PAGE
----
There is much debate to what the limits of life are, after all, we only have to look at the deepest depths of our oceans or at acidophilic microorganisms to recognise that life can survive in inexpedient and strange environments.
There is however a few key ingredients that I am sure we can all agree are a necessity for life as we know it, here is a non-exhaustive list.
To our extreme advantage, Earth is situated in the solar system at a location where temperatures allow water to be naturally liquid. Water has acted as a “primordial soup” – a place to harbour the ingredients of life such as DNA and Proteins and as it is an excellent solvent, it has the advantage of being capable to dissolve many substances creating a hub for biochemical activity.
Another benefit of water is its properties when frozen. Water in its solid form is actually less dense than it is as a liquid; this means ice floats and hence insulates the liquid water beneath it from freezing further. If ice was to sink, this would allow layers of water to freeze above it and inevitably all liquid water would become ice, making the chemical reactions for life near impossible.
It may be obvious, but without energy virtually nothing can happen. The Earths most obvious source of energy is the sun. Our host star is the driver of many important functions, including photosynthesis; which provides the nutrients required for the bulk of life on earth, both directly and indirectly and provides us with an atmosphere that is about 21% oxygen, just right for respiration. The Earth’s atmosphere is very unique as it has free oxygen (O2), this is strange as oxygen loves to chemically react with other atoms and molecules. The oxygen in our atmosphere would disappear if photosynthesising organisms like plants and cyanobacteria did not regenerate it.
From plate tectonics to the carbon and water cycles, the recycling of materials and compounds is a natural process on Earth. Carbon dioxide is often stored in rocks, if it was to stay there the Earth would surely become a lot colder, but it is returned to the atmosphere through the action of plate tectonics and the resulting volcanic eruptions. Similarly water is recycled in the environment, from the precipitation that rains on the land, to the evapotranspiration of trees and plants to the evaporation of surface waters, the Earth has a way to ensure that there is recycling pattern for its most important molecules to be circulated throughout our environment.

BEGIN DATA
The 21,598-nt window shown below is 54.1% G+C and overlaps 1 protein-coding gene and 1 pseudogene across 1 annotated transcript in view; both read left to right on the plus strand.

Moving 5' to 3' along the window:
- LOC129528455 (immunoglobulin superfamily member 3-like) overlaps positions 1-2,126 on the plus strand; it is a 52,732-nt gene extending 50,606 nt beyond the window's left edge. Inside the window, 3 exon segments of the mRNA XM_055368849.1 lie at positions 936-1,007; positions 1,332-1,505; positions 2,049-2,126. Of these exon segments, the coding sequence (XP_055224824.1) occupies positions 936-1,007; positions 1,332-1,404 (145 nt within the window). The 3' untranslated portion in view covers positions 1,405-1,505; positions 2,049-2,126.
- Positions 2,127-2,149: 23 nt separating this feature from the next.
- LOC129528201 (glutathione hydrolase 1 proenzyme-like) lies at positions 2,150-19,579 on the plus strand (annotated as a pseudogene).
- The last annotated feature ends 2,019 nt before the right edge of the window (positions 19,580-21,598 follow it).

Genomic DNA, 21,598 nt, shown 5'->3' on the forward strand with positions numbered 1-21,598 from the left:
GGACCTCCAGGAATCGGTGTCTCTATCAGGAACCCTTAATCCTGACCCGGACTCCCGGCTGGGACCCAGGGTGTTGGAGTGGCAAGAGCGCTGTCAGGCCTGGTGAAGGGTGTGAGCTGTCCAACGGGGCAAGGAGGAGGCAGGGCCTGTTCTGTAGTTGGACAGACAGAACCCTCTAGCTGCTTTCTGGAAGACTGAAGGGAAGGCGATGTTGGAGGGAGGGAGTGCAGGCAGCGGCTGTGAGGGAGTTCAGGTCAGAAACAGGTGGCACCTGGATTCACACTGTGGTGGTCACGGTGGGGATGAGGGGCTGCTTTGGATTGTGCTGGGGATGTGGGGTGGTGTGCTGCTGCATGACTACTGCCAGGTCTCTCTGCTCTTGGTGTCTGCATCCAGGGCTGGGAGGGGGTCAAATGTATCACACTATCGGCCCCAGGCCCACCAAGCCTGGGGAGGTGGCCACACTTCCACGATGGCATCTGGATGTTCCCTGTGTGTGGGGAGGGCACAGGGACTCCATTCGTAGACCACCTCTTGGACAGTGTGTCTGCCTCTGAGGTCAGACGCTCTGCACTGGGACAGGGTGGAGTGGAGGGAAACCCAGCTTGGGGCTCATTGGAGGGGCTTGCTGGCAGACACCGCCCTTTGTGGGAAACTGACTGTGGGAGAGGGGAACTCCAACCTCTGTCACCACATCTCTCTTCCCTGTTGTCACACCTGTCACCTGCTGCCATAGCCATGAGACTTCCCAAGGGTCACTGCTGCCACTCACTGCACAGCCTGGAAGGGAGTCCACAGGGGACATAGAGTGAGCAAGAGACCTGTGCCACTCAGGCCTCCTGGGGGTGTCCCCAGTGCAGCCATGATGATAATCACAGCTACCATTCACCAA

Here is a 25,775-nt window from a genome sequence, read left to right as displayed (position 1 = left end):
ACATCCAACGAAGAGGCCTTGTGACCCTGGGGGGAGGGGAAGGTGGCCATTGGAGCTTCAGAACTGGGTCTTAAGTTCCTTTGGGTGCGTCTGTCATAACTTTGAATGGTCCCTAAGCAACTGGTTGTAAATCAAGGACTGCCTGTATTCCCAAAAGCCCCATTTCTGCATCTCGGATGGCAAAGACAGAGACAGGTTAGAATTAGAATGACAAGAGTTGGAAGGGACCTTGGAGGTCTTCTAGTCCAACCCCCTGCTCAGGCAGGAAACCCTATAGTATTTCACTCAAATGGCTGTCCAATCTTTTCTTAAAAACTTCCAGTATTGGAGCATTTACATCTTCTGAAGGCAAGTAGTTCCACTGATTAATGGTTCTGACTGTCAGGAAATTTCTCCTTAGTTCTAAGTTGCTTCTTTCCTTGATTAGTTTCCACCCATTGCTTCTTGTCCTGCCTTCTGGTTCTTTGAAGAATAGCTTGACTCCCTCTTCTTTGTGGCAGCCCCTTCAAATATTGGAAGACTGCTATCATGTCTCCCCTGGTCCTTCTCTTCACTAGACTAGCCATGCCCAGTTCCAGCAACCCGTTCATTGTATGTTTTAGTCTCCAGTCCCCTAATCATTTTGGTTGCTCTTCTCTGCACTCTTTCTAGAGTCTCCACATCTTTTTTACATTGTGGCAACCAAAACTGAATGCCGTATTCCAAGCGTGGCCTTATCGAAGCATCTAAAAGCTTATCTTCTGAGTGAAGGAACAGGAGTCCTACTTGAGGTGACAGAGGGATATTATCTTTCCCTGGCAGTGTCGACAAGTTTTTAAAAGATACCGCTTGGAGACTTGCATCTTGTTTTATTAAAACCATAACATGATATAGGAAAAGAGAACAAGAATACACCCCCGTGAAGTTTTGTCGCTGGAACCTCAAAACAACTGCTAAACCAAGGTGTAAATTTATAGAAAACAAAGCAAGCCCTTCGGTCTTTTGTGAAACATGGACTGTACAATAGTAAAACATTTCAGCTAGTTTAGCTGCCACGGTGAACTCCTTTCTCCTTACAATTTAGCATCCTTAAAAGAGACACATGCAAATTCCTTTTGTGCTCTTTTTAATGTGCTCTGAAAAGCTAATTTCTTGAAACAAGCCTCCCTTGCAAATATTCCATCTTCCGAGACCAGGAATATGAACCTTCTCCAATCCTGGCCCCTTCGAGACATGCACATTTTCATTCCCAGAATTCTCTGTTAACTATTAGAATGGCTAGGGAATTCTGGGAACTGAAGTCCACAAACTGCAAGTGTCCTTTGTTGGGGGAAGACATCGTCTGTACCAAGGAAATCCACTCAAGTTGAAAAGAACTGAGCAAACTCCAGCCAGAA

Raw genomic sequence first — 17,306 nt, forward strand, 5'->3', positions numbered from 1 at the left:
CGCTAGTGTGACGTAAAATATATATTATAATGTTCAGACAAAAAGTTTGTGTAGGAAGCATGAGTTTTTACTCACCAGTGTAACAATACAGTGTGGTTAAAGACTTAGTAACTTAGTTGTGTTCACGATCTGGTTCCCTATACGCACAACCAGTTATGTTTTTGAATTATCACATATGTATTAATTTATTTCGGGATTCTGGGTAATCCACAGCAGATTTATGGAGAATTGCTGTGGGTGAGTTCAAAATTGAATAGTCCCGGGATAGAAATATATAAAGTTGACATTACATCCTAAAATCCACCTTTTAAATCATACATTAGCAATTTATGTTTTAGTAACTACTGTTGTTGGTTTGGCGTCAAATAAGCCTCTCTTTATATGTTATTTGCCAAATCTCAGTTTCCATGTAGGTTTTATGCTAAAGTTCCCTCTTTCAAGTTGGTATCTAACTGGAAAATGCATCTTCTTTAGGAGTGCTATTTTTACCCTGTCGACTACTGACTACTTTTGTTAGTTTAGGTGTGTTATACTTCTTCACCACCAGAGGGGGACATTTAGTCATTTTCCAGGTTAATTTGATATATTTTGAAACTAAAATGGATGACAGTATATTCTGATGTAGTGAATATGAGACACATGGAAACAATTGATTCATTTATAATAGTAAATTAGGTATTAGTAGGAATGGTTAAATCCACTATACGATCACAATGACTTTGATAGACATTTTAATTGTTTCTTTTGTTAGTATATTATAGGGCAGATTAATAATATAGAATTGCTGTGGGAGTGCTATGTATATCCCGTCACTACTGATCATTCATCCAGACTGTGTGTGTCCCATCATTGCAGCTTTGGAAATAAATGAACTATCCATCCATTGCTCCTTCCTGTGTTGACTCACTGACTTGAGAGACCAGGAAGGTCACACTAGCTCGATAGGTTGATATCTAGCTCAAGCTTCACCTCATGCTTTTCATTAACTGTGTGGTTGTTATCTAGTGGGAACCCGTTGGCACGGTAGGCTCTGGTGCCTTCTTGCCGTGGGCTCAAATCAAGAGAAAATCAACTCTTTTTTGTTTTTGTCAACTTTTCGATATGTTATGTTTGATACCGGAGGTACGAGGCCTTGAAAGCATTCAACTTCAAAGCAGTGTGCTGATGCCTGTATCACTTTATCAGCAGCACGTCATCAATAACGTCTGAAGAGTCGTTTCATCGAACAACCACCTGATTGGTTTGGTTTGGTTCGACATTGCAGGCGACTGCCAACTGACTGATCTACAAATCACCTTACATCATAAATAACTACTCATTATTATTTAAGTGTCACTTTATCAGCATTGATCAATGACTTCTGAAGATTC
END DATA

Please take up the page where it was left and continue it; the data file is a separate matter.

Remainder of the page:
Time has been instrumental to life here on Earth. This is mainly again to the credit of our sun. Scientists have argued that habitable worlds need a star that will live at the very least 7 billion years, and we are lucky enough to be revolving a star that will have a very long life. Time is paramount for evolution, the earth is about 4.6 billion years old, but life has not always prospered here. The first known organism appeared here around 3.5 billion years ago, multicellular organisms did not appear till 600 million years ago. Evolution is a very slow process and each and every one of us is a product of a vast amount of time.
Of course, all of these things are the basis of life here on Earth, but we must remember that we have evolved to utilise what is present in our global environment. While we are the only known planet to harbour life, continued exploration might pave way to the discovery of similar planets, or indeed planets where life has blossomed under different parameters may be found.
But until then, remember how truly remarkable we all are.
Photo courtesy of NASA's Messenger spacecraft.
The age of Earth:
The Carbon Cycle: